The Following is an excerpt from Farmhouse Ales: Culture and Craftsmanship in the Belgian Tradition by Phil Markowski. (Currently available at Barley’s):

” Ask ten Belgian brewers, “what is a saison?'”and you’ll likely get ten different answers. Nearly all will give a response that is tauntingly vague.    “it must be refreshing,” some will say. “They must be low in alcohol,” others will insist. Least specific, they might reveal, “It is a beer made for the season.” These vague and varied  descriptions will frustrate anyone foolish or stubborn enough to try to pin down these wildly complex, deceptively simple rustic ales originally made primarily on farms in the French-speaking southern half of Belgium. Saisons defy easy categorization and are sometimes rife with contradiction… this elusive quality is precisely their allure; they represent endless possibilities within a lose structure. In short, with saisons, almost anything goes.”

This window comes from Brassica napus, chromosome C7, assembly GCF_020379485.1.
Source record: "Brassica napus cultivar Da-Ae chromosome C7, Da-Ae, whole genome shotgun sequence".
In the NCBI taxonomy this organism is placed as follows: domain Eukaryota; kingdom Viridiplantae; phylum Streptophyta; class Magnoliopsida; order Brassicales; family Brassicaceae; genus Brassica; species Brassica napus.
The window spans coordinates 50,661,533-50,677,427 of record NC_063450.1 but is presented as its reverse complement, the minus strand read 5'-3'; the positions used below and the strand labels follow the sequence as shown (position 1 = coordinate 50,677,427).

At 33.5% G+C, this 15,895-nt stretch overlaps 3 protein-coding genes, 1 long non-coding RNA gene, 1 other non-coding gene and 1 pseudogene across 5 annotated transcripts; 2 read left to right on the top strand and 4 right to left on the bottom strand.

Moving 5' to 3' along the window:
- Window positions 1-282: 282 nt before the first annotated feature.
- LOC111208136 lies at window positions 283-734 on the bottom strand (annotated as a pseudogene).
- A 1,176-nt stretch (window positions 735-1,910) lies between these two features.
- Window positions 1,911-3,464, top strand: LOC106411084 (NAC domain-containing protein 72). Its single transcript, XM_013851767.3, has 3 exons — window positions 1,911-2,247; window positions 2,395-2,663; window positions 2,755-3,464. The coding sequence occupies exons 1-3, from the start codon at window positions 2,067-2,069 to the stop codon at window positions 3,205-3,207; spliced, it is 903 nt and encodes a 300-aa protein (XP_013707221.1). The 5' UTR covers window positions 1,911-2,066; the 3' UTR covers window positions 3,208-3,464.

Now that summer is finally here, maintaining ale fermentation temperatures can be potentially problematic. Sometimes it’s easier to just brew a beer that matches the season instead of trying to match your fermentation temperature to the beer. Saisons are usually happy to ferment at high temperatures. Here are some examples below. Availability varies:

Strain – Fermentation range

Wyeast 3724 Belgian Saison – 21C to 35C

3711 French Saison –  18C to 25C

White Labs WLP565 Belgian Saison I – 20C to 24C

WLP566 Belgian Saison II – 20C to 26C

WLP568 Belgian Style Saison Ale Yeast Blend – 21C to 27C

WLP585 Belgian Saison III – 20C to 24C (Available after Wednesday July 10th!)


…and while we’re on the topic of high fermentation temperatures. Brettanomyces and souring bacterias are also active up to and above 30C. Consider brewing a Lambic, Flanders Brown (Oud Bruin) Flanders Red, or Gueuze. Extended conditioning periods (often 6 month up to 3 years) means the best time to start a Sour is yesterday! …or last year! For more information on brewing with Brett and Bacteria, consult Wild Brews by Jeff Sparrow (available at Barley’s).

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